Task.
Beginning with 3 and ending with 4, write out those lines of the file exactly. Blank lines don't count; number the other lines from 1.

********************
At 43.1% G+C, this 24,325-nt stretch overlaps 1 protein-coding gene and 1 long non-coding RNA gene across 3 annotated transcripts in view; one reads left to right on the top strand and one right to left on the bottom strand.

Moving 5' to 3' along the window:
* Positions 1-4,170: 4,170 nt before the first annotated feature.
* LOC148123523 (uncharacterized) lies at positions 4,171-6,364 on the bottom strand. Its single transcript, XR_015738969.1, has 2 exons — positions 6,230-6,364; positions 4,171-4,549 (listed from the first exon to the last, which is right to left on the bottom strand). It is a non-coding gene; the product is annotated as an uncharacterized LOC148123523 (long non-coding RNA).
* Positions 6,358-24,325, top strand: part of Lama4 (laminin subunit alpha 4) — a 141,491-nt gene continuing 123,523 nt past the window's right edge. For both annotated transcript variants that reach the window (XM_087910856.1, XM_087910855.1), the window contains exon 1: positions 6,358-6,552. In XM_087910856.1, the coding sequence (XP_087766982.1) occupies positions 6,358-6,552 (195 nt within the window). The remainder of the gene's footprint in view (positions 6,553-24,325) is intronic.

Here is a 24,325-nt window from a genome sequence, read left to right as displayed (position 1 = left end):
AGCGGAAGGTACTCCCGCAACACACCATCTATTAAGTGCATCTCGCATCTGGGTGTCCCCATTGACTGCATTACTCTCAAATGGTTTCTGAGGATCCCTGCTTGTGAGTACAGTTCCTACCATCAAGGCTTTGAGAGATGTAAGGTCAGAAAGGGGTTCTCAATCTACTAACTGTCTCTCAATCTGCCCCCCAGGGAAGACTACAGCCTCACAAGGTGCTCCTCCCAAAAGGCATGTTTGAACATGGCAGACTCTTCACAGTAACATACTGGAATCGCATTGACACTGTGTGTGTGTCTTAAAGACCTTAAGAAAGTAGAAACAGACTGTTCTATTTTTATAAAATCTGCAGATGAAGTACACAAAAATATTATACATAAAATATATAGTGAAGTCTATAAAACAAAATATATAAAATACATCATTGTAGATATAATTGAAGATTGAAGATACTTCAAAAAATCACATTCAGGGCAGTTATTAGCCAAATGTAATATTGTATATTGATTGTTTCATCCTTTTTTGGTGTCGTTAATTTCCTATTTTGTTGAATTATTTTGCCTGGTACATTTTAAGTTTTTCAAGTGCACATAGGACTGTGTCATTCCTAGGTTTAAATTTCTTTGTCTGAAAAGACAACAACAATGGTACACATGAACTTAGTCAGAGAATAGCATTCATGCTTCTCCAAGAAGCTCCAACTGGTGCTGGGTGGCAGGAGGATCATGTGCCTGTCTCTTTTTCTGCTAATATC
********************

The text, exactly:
* Positions 1-4,170: 4,170 nt before the first annotated feature.
* LOC148123523 (uncharacterized) lies at positions 4,171-6,364 on the bottom strand. Its single transcript, XR_015738969.1, has 2 exons — positions 6,230-6,364; positions 4,171-4,549 (listed from the first exon to the last, which is right to left on the bottom strand). It is a non-coding gene; the product is annotated as an uncharacterized LOC148123523 (long non-coding RNA).